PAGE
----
APRIL 26, 1964
Civil rights activists started the Mississippi Freedom Democratic Party to challenge Mississippi’s all-white regular delegation to the Democratic National Convention.
The regulars had already adopted this resolution: “We oppose, condemn and deplore the Civil Rights Act of 1964 … We believe in separation of the races in all phases of our society. It is our belief that the separation of the races is necessary for the peace and tranquility of all the people of Mississippi, and the continuing good relationship which has existed over the years.”
In reality, Black Mississippians had been victims of intimidation, harassment and violence for daring to try and vote as well as laws passed to disenfranchise them. As a result, by 1964, only 6% of Black Mississippians were permitted to vote. A year earlier, activists had run a mock election in which thousands of Black Mississippians showed they would vote if given an opportunity.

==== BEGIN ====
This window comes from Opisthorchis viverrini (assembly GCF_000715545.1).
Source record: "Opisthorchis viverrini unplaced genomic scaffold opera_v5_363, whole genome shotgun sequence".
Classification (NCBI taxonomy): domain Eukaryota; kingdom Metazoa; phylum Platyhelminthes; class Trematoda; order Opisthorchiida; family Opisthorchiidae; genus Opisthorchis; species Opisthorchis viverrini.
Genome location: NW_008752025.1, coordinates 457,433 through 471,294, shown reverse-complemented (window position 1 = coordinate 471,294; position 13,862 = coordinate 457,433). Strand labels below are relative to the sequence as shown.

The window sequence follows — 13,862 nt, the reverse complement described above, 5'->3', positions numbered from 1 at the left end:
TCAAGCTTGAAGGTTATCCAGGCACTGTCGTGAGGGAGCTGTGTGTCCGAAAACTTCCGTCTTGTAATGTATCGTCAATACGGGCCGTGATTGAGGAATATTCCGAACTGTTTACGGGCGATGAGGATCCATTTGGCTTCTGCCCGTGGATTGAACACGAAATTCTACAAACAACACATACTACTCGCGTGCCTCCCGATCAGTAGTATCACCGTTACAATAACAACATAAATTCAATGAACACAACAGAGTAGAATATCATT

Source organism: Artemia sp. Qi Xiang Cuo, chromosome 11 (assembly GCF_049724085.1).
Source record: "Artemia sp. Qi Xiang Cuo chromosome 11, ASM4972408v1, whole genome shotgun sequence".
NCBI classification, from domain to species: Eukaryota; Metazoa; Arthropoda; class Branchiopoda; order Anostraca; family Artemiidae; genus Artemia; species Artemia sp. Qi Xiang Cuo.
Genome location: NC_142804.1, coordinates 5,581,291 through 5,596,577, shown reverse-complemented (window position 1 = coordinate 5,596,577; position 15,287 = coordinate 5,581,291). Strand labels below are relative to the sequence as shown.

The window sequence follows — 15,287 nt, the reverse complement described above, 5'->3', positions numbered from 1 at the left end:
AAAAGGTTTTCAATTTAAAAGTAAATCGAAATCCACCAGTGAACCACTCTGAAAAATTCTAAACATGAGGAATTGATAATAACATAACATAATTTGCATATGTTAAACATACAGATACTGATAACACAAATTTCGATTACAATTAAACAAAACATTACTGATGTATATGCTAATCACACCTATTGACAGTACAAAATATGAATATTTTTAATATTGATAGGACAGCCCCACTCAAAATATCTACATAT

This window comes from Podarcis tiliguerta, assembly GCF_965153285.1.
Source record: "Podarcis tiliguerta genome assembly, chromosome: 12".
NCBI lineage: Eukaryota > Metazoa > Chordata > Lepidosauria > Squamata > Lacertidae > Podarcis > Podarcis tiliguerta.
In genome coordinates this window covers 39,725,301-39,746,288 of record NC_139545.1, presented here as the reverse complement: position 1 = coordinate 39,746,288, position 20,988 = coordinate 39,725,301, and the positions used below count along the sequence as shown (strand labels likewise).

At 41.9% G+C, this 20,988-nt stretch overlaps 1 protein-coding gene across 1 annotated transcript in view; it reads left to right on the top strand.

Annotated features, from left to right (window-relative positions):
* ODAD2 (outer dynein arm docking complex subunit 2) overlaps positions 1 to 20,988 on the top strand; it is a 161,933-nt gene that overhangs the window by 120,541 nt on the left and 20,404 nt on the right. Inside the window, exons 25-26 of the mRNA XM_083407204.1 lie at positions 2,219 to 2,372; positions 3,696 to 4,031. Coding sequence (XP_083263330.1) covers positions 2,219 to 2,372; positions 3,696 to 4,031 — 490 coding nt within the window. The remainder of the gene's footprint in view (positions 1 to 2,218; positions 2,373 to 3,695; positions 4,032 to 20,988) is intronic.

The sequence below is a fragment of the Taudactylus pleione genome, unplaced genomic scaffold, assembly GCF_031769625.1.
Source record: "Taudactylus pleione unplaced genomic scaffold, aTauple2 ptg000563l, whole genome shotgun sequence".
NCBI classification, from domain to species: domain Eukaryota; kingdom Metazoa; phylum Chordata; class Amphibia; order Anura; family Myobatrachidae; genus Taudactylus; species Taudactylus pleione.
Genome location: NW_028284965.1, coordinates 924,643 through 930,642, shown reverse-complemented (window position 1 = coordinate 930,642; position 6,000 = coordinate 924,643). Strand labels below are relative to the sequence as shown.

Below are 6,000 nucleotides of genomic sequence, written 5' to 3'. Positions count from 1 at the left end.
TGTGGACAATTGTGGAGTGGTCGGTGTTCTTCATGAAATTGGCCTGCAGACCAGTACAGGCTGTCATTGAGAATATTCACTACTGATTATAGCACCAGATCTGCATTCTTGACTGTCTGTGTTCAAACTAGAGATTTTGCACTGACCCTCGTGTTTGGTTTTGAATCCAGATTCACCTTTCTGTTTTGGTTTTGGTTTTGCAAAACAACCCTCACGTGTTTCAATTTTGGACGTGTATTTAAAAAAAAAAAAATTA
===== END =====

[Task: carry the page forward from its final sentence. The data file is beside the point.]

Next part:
In August 1964, the Freedom Party decided to challenge the all-white delegation, saying they had been illegally elected in a segregated process and had no intention of supporting President Lyndon B. Johnson in the November election. The prediction proved true, with White Mississippi Democrats overwhelmingly supporting Republican candidate Barry Goldwater, who opposed the Civil Rights Act. While the activists fell short of replacing the regulars, their courageous stand led to changes in both parties.